Posted on 07/06/2012 • News Categories: Featured News
A consortium of partners gathered by the Network of Aquaculture Centres in Asia-Pacific has been involved in the Aqua-Climate Project: a project involving Akvaplan-niva to strengthen the adaptive capacities of small-scale farmers to climate change. Funded by the Norwegian Agency for Development Cooperation (NORAD), the aims of the project, were to identify the likely short to medium-term impacts of climate change on important aquaculture systems and to develop adaptation strategies that will help farmers to cope with the changes.
The project focused on five case studies that are important from a livelihood and/or food security perspective: Pangasius catfish farming in the Mekong Delta of Vietnam; milkfish farming in the Philippines; low intensity shrimp farming in India; improved extensive polyculture farming of shrimp/fish/crab in Vietnam; and culture based fisheries in seasonal reservoirs in Sri Lanka. The project mapped farmer perceptions of climate change through an extensive series of stakeholder consultations and developed climate change scenarios for the case study areas through local downscaling of mainstream climate change models. All of these systems are at substantial risk from climate change due to impacts such as sea level rise, saline intrusion into freshwater reaches of river systems, changes in rainfall patterns and more frequent storms and other extreme events.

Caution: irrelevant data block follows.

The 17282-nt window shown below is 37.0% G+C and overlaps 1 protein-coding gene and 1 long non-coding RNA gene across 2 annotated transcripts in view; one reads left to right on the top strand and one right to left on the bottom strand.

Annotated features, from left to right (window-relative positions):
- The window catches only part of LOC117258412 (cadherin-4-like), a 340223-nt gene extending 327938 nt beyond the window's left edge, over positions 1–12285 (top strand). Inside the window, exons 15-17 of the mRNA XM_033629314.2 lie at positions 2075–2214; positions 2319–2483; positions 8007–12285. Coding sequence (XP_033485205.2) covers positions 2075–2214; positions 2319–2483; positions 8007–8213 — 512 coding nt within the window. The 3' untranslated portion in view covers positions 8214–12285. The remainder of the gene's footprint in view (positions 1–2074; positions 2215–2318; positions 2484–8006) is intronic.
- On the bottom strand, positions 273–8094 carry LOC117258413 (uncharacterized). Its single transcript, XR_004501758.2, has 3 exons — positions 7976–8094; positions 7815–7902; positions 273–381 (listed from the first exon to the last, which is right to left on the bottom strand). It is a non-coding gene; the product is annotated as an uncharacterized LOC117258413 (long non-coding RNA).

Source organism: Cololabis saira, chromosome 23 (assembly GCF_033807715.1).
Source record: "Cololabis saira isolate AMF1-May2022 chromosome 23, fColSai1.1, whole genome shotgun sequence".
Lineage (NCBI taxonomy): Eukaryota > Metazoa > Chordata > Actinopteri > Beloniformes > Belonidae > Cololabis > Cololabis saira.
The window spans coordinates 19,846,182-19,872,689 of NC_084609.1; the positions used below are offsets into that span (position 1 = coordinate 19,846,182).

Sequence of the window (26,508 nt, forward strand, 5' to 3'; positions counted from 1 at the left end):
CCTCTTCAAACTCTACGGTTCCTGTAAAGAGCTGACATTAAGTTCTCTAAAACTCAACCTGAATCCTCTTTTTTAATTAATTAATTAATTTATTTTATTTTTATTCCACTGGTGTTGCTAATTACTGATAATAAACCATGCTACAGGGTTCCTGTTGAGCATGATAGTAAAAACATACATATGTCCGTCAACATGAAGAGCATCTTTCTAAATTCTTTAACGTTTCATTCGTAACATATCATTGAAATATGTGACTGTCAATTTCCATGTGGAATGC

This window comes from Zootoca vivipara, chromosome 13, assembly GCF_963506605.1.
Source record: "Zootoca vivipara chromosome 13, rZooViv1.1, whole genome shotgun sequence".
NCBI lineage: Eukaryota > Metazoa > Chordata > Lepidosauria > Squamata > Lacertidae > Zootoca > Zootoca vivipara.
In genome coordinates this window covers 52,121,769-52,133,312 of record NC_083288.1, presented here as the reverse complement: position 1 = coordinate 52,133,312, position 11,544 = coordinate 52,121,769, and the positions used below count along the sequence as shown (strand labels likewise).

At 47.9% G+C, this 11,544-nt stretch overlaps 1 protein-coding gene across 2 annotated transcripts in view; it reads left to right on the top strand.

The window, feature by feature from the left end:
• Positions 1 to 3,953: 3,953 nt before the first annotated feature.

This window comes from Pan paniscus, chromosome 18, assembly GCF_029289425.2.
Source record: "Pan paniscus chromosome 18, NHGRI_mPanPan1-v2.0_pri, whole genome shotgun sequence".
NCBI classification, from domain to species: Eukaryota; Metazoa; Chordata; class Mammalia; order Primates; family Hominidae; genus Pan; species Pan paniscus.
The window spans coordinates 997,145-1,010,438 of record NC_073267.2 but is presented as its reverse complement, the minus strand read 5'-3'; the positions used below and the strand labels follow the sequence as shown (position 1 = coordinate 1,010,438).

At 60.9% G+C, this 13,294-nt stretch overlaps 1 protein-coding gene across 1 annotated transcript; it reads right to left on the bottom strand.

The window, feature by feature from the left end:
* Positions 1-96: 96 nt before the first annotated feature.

A Regional Workshop on Impacts of Climate Change in Fisheries and Aquaculture was held in Bangkok from 14-16 May to share the findings of the project with senior policy makers from the region, gather feedback on the recommendations and facilitate exchange of experience. The workshop was attended by representatives of twelve countries as well as the Mekong River Commission, Southeast Asian Fisheries Development Center, WorldFish Center, the Secretariat of the Pacific Community and FAO.
As the first study of its kind in aquaculture, the Aquaclimate Project provided a catalyst for initiating research on climate change impacts in aquaculture for the region. In his inaugural address, Mr Erik Svedahl, Chargé d’affaires of the Norwegian Embassy in Bangkok noted that the Aquaclimate Project departs from other studies which have not explicitly considered communities and individual farmers’ adaptation capacities to climate change”. “I wish to emphasize here the need to continue this type of study pioneered by the Aquaclimate Project to better understand and manage the risks from climate change impacts in the region”. “One key message that Norway will take to the Rio+20 conference next month, is that climate-resilient food production should be encouraged in both agriculture and fisheries”.
Follow this link to learn more about our services connected to aquaculture management and supervision: http://www.akvaplan.niva.no/en/aquaculture/management_and_supervision
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